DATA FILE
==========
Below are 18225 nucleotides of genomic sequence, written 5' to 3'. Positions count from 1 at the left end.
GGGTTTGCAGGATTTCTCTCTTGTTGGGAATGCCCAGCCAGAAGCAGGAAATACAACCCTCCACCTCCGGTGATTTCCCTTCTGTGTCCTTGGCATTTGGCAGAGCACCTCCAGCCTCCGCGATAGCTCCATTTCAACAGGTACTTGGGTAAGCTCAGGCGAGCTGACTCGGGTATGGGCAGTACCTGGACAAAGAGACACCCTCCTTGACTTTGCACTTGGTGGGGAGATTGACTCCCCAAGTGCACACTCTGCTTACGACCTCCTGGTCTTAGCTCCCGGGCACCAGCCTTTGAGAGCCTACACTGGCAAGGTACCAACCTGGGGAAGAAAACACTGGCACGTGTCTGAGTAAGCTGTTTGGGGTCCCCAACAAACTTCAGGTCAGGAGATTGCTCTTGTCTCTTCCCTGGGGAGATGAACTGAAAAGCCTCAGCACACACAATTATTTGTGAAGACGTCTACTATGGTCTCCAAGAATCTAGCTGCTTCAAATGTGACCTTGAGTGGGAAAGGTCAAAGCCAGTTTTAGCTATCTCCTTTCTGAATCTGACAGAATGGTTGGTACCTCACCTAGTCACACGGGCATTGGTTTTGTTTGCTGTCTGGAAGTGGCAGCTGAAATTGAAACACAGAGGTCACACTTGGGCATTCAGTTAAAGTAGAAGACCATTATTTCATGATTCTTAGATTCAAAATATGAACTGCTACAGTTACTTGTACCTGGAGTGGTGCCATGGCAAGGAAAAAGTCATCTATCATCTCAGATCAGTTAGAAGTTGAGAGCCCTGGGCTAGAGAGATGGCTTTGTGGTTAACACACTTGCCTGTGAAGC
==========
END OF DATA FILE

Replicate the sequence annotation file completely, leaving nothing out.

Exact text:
Below are 18225 nucleotides of genomic sequence, written 5' to 3'. Positions count from 1 at the left end.
GGGTTTGCAGGATTTCTCTCTTGTTGGGAATGCCCAGCCAGAAGCAGGAAATACAACCCTCCACCTCCGGTGATTTCCCTTCTGTGTCCTTGGCATTTGGCAGAGCACCTCCAGCCTCCGCGATAGCTCCATTTCAACAGGTACTTGGGTAAGCTCAGGCGAGCTGACTCGGGTATGGGCAGTACCTGGACAAAGAGACACCCTCCTTGACTTTGCACTTGGTGGGGAGATTGACTCCCCAAGTGCACACTCTGCTTACGACCTCCTGGTCTTAGCTCCCGGGCACCAGCCTTTGAGAGCCTACACTGGCAAGGTACCAACCTGGGGAAGAAAACACTGGCACGTGTCTGAGTAAGCTGTTTGGGGTCCCCAACAAACTTCAGGTCAGGAGATTGCTCTTGTCTCTTCCCTGGGGAGATGAACTGAAAAGCCTCAGCACACACAATTATTTGTGAAGACGTCTACTATGGTCTCCAAGAATCTAGCTGCTTCAAATGTGACCTTGAGTGGGAAAGGTCAAAGCCAGTTTTAGCTATCTCCTTTCTGAATCTGACAGAATGGTTGGTACCTCACCTAGTCACACGGGCATTGGTTTTGTTTGCTGTCTGGAAGTGGCAGCTGAAATTGAAACACAGAGGTCACACTTGGGCATTCAGTTAAAGTAGAAGACCATTATTTCATGATTCTTAGATTCAAAATATGAACTGCTACAGTTACTTGTACCTGGAGTGGTGCCATGGCAAGGAAAAAGTCATCTATCATCTCAGATCAGTTAGAAGTTGAGAGCCCTGGGCTAGAGAGATGGCTTTGTGGTTAACACACTTGCCTGTGAAGC